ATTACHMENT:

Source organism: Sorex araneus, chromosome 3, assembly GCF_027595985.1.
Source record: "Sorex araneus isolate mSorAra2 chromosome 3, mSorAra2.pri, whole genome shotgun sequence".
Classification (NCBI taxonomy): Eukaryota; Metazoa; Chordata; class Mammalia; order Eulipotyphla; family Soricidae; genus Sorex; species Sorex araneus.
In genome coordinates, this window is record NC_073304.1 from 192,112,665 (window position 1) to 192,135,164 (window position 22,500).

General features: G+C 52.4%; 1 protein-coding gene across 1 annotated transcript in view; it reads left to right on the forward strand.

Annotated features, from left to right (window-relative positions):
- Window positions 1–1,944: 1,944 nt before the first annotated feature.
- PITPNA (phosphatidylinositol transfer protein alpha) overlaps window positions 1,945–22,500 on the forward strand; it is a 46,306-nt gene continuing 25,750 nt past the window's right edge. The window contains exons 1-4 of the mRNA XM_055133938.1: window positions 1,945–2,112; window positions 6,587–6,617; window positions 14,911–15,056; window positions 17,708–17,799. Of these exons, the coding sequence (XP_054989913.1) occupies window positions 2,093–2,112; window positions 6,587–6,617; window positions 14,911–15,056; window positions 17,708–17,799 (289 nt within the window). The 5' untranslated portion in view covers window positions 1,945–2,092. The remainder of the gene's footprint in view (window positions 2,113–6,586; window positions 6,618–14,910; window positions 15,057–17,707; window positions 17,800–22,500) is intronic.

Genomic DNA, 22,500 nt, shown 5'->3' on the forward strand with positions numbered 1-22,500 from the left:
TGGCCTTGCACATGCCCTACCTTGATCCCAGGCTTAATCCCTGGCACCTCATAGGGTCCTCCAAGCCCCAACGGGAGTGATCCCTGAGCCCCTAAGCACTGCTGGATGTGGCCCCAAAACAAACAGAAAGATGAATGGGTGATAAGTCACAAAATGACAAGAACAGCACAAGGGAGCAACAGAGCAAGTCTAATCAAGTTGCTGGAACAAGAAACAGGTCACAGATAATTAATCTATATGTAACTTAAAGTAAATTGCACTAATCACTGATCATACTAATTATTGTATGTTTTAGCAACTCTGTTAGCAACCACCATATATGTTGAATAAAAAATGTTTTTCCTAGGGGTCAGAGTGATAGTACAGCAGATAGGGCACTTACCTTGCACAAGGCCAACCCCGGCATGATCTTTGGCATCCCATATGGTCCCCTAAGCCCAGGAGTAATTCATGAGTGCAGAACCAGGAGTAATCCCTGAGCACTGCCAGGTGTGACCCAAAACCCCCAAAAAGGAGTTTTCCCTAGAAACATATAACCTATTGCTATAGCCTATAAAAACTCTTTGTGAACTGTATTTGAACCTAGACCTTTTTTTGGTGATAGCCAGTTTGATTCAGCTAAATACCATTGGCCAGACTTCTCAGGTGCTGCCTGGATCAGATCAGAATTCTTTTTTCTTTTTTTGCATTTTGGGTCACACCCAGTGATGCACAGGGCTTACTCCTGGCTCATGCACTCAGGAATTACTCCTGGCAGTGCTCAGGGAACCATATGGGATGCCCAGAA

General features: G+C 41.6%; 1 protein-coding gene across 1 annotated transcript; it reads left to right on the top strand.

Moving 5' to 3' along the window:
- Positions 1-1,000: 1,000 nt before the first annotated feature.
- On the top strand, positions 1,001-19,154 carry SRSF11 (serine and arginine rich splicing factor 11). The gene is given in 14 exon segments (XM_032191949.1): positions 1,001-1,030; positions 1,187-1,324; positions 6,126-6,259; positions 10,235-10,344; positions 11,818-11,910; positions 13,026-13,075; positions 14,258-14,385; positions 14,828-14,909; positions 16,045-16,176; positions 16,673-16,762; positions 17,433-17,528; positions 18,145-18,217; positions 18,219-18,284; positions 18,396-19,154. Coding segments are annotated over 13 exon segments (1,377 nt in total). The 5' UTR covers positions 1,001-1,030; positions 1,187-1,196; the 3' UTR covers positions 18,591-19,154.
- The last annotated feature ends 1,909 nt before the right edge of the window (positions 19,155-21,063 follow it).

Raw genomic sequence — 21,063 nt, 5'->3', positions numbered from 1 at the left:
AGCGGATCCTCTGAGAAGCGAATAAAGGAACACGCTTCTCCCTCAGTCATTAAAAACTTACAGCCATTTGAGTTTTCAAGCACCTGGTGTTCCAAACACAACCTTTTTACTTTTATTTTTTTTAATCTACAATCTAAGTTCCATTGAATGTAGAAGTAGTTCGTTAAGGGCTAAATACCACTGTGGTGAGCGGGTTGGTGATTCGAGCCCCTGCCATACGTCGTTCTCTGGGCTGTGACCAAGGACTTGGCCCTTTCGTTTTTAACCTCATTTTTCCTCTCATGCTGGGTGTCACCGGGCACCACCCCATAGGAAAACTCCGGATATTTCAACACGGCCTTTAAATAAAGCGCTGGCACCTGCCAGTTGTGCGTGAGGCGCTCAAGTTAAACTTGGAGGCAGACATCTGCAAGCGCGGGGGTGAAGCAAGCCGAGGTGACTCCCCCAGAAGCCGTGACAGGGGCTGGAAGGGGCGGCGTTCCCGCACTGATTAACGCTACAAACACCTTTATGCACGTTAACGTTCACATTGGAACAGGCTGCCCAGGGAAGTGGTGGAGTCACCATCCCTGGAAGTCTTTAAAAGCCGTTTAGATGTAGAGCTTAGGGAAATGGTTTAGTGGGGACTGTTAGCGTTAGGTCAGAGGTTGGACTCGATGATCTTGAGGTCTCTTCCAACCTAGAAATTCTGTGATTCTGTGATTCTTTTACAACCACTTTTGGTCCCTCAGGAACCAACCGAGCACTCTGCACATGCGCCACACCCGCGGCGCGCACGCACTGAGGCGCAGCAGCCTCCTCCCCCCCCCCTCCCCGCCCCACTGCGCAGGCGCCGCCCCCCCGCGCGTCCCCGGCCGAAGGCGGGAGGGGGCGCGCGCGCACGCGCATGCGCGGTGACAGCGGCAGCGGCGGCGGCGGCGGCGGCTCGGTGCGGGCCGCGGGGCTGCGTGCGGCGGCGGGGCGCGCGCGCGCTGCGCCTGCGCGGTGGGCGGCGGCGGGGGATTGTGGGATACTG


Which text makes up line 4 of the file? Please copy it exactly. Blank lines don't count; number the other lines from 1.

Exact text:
In genome coordinates, this window is record NC_073304.1 from 192,112,665 (window position 1) to 192,135,164 (window position 22,500).